|Rugby league||Rugby union|
|Brisbane Broncos: 200 games; Australian Super League title 1997; NRL title 1998, 2000, 2006||Canterbury: NPC titles 2001, 2004|
|Queensland: 14 appearances; State of Origin wins 1998 and 1999||Crusaders: Super Rugby title 2008Leinster: Heineken Cup title 2012|
|Australia: Eight Kangaroo caps||New Zealand: 59 All Black caps; 2011 World Cup winner; Tri-Nations titles 2003, 2008, 2010|
He's not the only ex-All Black arriving over here, with Piri Weepu joining newly promoted London Welsh in the Premiership and Mils Muliaina - one of only five players to win 100 caps for New Zealand - joining Irish province Connacht in the Pro12.
I'm really looking forward to seeing Wales back James Hook in the Premiership for the first time.
Hook has joined Gloucester from French side Perpignan and he is a superb player. Most of us can't work out why he hasn't started more often for Wales - 27 of his 76 caps have come off the bench.
Gloucester have strengthened their tight five this season, bringing in players of the quality of former Wales hooker Richard Hibbard and ex-New Zealand prop John Afoa.
The big question is, can Hook deliver the finishing touches and enable the Cherry and Whites to bounce back from their poor season last year?
The North star and Billy the Kid
We're fortunate in British and Irish rugby because we have some wonderful young talent in our game, none more so than Wales and Northampton winger George North.
He is still so young - only 22 - but this kid's a real superstar and it is not just because of his pace, power and size, but because he delivers on that promise so consistently, and it is great to see a truly world class player playing in the Premiership.
Another youngster I'm looking forwards to seeing make a real impression this season is Saracens and England number eight Billy Vunipola.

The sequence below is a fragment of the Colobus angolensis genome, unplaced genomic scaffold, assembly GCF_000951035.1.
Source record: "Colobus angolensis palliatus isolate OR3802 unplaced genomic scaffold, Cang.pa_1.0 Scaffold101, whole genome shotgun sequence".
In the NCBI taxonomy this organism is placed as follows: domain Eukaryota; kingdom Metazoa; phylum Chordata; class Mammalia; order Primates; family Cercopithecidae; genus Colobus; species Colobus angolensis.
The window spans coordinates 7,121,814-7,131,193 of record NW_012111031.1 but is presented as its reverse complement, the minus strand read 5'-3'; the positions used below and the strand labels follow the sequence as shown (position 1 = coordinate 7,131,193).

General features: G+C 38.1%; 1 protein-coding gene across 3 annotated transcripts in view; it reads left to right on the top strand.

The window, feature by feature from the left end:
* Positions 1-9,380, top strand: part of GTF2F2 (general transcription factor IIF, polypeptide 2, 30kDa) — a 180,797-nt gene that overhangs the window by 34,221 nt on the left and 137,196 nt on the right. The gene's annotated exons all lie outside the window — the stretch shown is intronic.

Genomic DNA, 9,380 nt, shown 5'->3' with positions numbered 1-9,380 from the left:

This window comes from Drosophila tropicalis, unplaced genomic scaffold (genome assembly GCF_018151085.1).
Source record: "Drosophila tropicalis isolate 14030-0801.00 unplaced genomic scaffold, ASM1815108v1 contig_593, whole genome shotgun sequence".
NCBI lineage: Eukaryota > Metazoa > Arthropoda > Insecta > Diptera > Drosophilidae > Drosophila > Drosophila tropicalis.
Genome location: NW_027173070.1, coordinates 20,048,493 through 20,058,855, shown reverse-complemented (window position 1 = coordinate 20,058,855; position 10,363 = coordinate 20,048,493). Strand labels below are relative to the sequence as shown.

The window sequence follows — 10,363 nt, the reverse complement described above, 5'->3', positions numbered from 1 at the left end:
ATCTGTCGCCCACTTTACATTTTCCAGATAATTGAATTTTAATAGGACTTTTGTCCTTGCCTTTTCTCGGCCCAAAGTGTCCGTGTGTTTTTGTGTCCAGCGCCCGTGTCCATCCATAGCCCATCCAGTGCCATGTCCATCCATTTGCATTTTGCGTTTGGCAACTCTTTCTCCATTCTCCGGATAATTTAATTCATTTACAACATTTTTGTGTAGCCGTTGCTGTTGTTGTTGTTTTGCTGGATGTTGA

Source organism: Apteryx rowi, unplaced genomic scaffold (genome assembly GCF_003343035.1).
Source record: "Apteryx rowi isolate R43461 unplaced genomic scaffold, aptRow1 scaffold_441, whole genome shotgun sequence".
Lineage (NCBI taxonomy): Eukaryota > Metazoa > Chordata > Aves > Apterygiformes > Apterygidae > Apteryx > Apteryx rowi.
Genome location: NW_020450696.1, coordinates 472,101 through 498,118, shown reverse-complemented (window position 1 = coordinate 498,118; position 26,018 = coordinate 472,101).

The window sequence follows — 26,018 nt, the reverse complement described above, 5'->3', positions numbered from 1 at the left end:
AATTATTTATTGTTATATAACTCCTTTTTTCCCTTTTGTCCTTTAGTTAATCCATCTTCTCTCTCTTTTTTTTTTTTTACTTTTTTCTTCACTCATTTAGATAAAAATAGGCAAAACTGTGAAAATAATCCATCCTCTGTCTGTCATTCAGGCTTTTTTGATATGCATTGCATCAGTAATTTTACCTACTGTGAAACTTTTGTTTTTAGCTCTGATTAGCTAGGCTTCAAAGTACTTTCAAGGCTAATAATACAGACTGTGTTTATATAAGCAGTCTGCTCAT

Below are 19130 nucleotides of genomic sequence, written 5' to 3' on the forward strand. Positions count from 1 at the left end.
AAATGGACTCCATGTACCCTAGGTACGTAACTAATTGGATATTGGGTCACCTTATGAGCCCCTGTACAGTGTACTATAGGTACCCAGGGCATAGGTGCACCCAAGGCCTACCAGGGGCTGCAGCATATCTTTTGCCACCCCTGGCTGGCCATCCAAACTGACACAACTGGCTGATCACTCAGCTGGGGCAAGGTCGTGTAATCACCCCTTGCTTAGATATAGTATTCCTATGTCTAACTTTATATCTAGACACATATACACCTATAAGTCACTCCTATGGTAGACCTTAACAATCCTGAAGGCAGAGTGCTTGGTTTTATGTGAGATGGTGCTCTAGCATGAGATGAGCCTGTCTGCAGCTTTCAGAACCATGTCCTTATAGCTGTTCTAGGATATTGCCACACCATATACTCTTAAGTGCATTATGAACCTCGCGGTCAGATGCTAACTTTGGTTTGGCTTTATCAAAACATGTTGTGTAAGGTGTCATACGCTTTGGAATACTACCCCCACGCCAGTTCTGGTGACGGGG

We all like to see big tries, big carries and big hits, and Vunipola brings that explosiveness and unpredictability in large amounts - he definitely has the X factor.
One big absence this year will be Ireland's Brian O'Driscoll. He's one of those once-in-a-lifetime players and the Irish will need Johnny Sexton to be the best he can be and be the senior pro.
Do Grand Slams lead to World Cups?
We'll all be looking for pointers to the World Cup in this season's Six Nations.
In 1991 we won the Grand Slam and got to the final and the England team that won the 2003 World Cup won the Grand Slam that year as well.
|Premiership||Northampton to retain their title|
|Pro12||Leinster to do likewise|
|Six Nations||England to take the crown|
Winning the tournament is no guarantee of success - France won in 2007 for instance and England were champions in 2011 but had a dismal World Cup.
But if you can secure a Grand Slam - winning all five of your matches - then there's no doubt it gives you momentum, and that's so important in sport.
England have three home games, which is always an advantage, plus a tricky one against Ireland in Dublin and a difficult match away to Wales first up.
Wales are too inconsistent for me so if England can win that game then they can go on to earn a Grand Slam and set themselves up perfectly for the World Cup on home soil.
Jeremy Guscott was talking to BBC Sport's James Standley.